Boston College needs to ease its policies and restrictions on student demonstration to better support its students’ free speech rights.
Section 11.10 on student demonstrations in BC’s Student Code of Conduct forbids students from hosting any demonstrations without approval from the administration in advance. Students are also not allowed to disturb any day-to-day operations of the University through their demonstrations or hold events that “adversely impact the mission of Boston College, especially its Jesuit, Catholic dimensions.”
These statutes contradict BC’s self-defined “longstanding commitment” to its students’ freedom of expression. These rules should be amended to provide a more welcoming environment where students feel comfortable voicing dissent.
BC has a long history of hosting controversial student protests. In the late 1960s, BC community members held protests and counter-protests against Dow Chemical Company’s efforts to recruit BC students, as the company provided napalm to the U.S. military during the Vietnam War.
And in the 1970s, UGBC organized a schoolwide class strike in response to the U.S. bombing campaign in Vietnam, in which approximately 60 percent of arts and sciences students did not show up to their classes for days. BC would not allow these protests under its current Code of Conduct, which prohibits any demonstrations from “disrupting the ordinary operation of the University.”
Protests did not stop after the nationwide unrest of the Vietnam era. In the late 1980s, students worked with recent alumni to protest BC’s denial of full professorship to prominent feminist theologian Mary Daly. Since then, BC students have protested subjects ranging from the Iraq War to racial injustice.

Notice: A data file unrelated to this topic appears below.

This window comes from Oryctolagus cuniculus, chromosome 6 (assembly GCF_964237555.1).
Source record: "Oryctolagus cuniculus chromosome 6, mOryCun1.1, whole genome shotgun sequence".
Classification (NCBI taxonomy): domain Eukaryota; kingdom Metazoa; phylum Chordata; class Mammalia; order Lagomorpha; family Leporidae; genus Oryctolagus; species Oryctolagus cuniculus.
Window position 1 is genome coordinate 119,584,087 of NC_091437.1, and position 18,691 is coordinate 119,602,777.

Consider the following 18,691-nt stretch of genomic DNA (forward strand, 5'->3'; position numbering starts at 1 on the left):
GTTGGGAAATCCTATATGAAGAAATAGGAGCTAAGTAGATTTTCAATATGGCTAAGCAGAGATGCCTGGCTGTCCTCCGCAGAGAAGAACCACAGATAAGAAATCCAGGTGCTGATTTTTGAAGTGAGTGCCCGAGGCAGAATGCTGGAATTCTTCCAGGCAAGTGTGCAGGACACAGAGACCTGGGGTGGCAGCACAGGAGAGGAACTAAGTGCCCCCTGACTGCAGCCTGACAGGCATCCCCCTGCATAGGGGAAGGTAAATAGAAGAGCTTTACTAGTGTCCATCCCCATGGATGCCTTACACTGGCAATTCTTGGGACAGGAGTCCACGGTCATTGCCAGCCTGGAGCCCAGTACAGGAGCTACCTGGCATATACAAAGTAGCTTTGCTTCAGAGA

But things are different now. In October 2021, the Foundation for Individual Rights in Education ranked BC at 151 out of 154 in a list comparing free speech climates on university campuses.
Interim Associate Vice President for Student Engagement and Formation Claire Ostrander said in an email to The Heights that only one student demonstration was registered with the office in the last year.
Yet, there are a variety of student organizations—registered or otherwise—that regularly and openly oppose BC’s institutional choices.
Climate Justice at Boston College (CJBC), for example, opposes BC’s investment in fossil fuels. When the group hosted a protest where pro-divestment messages with vulgar language were sent to University President Rev. William P. Leahy, S.J., the University sanctioned the group.
On the other hand, BC does not even recognize Students for Sexual Health (SSH) as an official University organization, and it has routinely banned the group from distributing contraceptives on campus. As an independent organization, it would not be allowed to host student demonstrations on campus.
Groups such as CJBC and SSH show that there are dissenting student voices that want to change the University for the better. But protest policies shielded by a veil of cherry-picked “Jesuit Values” undermine students’ abilities to advocate for themselves and others. As such, the policies set out by the University may deter student attempts to register a protest if they do not want to sit down to a meeting with a BC administrator.